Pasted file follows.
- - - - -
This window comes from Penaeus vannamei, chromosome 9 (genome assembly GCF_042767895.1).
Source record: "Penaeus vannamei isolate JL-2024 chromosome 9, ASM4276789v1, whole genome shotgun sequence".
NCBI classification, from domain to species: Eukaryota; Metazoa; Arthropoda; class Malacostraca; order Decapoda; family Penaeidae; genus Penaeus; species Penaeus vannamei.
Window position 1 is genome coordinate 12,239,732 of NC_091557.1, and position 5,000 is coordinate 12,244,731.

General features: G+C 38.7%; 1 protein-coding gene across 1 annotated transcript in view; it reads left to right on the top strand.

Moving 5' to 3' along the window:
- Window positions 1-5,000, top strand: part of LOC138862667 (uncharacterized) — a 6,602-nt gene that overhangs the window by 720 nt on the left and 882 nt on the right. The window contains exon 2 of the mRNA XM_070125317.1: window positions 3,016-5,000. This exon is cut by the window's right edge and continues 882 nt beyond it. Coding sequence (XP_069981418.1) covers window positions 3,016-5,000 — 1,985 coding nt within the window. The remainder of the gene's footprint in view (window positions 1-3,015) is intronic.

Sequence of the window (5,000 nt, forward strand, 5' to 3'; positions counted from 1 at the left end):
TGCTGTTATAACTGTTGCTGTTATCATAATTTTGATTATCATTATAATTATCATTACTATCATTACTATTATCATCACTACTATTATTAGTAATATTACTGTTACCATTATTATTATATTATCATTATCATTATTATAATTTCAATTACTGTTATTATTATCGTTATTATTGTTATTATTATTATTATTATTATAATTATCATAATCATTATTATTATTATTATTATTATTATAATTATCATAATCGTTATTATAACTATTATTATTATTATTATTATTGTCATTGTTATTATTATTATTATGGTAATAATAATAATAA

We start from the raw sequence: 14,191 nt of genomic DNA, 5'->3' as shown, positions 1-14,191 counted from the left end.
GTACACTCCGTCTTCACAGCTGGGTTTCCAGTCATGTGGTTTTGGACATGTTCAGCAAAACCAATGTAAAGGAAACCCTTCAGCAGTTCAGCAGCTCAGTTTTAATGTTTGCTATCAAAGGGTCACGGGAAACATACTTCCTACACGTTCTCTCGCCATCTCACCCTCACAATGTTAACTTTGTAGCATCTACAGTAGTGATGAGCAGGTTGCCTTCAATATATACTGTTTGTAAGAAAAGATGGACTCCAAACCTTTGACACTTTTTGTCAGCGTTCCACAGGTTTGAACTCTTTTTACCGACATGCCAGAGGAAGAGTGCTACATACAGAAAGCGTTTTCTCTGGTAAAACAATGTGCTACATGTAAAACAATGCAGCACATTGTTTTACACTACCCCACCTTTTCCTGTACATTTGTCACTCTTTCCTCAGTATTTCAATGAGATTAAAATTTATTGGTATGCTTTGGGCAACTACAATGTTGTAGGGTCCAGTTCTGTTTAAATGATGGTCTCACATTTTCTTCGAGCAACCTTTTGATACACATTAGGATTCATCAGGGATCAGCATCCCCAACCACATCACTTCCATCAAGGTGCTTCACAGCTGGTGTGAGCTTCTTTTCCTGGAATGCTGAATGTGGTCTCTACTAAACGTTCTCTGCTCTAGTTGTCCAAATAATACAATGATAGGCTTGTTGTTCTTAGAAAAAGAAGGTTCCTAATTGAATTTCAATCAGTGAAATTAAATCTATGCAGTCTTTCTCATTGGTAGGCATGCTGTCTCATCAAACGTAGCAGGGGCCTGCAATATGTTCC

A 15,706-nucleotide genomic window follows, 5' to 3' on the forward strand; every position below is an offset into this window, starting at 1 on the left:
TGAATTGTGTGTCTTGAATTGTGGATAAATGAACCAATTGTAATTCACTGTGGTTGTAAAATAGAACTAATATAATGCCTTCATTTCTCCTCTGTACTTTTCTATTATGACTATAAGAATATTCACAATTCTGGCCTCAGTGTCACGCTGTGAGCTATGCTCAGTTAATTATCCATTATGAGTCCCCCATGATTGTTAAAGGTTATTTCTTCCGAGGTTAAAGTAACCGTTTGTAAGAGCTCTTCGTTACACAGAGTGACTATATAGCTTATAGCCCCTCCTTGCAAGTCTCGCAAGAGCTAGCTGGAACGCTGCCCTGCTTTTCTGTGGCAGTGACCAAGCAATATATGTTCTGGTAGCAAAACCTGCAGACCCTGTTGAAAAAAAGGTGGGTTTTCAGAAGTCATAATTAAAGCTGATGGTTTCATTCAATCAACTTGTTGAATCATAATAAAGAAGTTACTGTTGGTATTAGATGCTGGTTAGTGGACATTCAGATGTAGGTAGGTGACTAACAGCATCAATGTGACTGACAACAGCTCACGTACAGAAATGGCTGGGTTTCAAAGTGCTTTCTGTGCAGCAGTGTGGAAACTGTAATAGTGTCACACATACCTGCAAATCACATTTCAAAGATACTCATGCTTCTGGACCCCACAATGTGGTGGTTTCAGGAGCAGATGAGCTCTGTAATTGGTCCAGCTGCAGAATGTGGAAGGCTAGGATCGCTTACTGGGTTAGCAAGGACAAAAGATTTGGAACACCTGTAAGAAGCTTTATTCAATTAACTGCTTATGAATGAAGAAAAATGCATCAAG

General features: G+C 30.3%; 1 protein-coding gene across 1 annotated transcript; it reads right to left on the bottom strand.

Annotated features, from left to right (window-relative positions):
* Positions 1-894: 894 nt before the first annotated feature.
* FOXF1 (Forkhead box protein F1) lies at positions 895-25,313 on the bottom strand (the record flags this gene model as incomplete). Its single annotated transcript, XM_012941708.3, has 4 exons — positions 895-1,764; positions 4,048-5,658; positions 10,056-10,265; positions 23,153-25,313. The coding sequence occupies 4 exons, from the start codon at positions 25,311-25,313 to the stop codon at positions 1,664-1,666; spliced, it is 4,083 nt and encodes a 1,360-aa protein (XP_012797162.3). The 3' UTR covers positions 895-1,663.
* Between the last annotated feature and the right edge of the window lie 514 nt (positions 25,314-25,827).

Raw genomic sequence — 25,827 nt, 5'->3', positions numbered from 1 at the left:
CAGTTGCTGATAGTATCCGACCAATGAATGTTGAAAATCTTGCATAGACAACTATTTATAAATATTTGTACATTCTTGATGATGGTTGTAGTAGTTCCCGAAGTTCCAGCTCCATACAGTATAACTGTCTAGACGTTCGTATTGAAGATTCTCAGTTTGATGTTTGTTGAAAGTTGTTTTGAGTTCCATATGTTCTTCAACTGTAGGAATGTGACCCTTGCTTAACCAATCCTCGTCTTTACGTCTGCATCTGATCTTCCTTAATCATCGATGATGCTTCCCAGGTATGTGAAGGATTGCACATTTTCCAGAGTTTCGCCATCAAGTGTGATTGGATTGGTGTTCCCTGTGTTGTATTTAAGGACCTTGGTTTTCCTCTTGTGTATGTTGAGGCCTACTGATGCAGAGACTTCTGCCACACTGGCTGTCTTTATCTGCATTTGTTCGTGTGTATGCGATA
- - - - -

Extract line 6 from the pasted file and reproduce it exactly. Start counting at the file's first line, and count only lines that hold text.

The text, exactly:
Moving 5' to 3' along the window: